Study Targets Diabetes Along Mexico Border


A groundbreaking binational study of diabetes on the U.S.-Mexico border aims to protect a population especially at risk of contracting the disease.

The five-month study, headed by a Texas-based public health group, hopes to determine the prevalence of diabetes along the border and to create treatment and prevention programs.

Residents along the border were chosen because previous studies have found rates of death and illness because of diabetes there “are two or three times higher than in any other place in both countries,” particularly among Latinos, said Oscar De La Riva, coordinator for the study in California.


About 10% of 11 million people living along the border have diabetes--twice the national figure, study organizers say. And the number of cases on the border is rising every year by 5%.

Ethnicity is a major factor. Diabetes is particularly prevalent among Mexican Americans, and about 70% of border residents are Mexican or of Mexican ancestry, said project coordinator Gerardo de Cosio of Pan American Health Organization in El Paso, which is leading the project.

A second factor increasing diabetes risks at the border is poverty, which leads to malnutrition and limits access to health care, De La Riva said.

Nationally, about 15 million Americans have diabetes. Last year, it cost $25 billion to treat diabetes, study organizers say.

The $1-million study is part of a five-year project involving state, federal and nongovernmental agencies. The California study, funded by the nonprofit California Endowment, will begin March 5, with studies in other states following in a few weeks.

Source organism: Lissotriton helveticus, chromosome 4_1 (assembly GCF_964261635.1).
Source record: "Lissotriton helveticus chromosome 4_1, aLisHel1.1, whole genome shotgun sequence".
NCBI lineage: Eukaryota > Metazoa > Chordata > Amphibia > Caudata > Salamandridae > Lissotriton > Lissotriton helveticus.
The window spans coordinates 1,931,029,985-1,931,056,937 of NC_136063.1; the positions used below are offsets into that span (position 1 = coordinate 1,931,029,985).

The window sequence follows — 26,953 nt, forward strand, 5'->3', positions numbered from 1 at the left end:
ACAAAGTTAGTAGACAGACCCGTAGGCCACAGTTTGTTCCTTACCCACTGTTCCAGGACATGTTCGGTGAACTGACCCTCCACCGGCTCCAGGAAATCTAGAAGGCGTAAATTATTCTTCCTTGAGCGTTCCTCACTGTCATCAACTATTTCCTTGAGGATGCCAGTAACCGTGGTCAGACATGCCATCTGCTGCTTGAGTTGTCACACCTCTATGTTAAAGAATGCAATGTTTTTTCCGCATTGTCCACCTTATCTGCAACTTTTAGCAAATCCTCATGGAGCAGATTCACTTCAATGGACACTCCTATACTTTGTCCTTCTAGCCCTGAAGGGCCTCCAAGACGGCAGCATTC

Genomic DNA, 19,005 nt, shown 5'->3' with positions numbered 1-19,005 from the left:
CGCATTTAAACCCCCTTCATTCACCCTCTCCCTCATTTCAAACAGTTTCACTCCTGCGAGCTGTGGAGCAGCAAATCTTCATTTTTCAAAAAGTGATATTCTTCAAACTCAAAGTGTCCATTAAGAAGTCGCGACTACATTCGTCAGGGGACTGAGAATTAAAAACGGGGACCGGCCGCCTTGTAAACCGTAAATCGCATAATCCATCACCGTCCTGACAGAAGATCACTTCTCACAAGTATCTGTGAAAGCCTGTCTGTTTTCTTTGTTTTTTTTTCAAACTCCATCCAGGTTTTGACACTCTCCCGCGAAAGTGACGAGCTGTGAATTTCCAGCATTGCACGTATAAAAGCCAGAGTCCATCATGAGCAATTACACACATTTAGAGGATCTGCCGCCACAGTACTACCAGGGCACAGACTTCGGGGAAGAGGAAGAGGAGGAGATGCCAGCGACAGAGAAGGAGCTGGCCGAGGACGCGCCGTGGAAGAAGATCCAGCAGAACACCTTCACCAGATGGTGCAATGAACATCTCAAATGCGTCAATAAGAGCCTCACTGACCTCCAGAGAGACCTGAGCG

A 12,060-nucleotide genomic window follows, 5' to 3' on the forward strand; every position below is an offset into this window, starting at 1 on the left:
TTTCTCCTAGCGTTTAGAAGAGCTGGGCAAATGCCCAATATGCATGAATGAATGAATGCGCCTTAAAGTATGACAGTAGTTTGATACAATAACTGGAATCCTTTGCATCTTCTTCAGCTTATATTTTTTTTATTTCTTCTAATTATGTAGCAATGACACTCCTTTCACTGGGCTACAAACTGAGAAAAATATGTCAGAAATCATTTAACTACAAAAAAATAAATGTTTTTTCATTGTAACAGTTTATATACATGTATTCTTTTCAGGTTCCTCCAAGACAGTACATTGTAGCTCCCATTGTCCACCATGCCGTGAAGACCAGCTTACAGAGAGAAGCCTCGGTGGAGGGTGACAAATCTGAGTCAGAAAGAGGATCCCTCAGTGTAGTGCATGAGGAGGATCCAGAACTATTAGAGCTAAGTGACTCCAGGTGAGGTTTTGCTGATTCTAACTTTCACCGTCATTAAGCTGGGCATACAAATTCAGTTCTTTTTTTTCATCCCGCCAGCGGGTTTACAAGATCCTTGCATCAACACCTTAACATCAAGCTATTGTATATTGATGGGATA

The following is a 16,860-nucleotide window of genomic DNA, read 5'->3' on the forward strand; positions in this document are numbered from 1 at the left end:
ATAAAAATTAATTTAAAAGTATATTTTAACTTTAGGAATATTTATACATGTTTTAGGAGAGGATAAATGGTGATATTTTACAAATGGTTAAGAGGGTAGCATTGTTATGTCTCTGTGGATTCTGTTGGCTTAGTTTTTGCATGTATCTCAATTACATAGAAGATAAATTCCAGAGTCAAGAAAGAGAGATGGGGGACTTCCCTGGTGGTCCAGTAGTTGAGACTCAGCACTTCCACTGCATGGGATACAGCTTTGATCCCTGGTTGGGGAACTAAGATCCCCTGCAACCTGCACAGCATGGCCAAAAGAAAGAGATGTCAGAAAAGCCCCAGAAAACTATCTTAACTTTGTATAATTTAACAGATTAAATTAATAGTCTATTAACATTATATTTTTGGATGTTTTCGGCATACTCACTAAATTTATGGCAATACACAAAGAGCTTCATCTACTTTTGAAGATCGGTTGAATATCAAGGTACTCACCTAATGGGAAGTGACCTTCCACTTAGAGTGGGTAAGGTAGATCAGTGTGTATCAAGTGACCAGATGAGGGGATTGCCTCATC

The study will also look at what kind of access border residents have to health care and how many are aware they have the disease. Study organizers estimate that more than a third of those who have diabetes along the border don’t know it.


Chula Vista resident Manuel De Leon, for example, had no idea he had diabetes before a life-insurance physical exam several years ago turned up the diagnosis, said his wife, Irene.

The auto-repair shop owner is the latest of several in his family to be diagnosed, she said. The disease also afflicts his mother and two brothers and took the life of his sister last year. All live along the border.

The study will focus on Type 2 diabetes, afflicting 90% of American diabetes patients. It is characterized by a decreased output of insulin and a reduced ability of cells throughout the body to respond to insulin’s effects.

The treatment and prevention programs will consider culture.

“It’s important to have a healthy diet and exercise,” de Cosio said. “But you don’t want to tell them, for example, not to eat tortillas.” Instead, health workers would advise residents to limit how many they eat and to find healthful ways to prepare meals.

The border states involved in the study are rural and urban areas in California, Arizona, New Mexico, Texas, Baja California, Sonora, Chihuahua, Coahuila, Nuevo Leon and Tamaulipas.

About 4,400 people, including 644 in California, will be surveyed.

During the second through fourth years, treatment and prevention programs will be implemented. The programs will cost $500,000 each year for four years, de Cosio said. In the fifth year, another study will be conducted to determine the program’s effectiveness.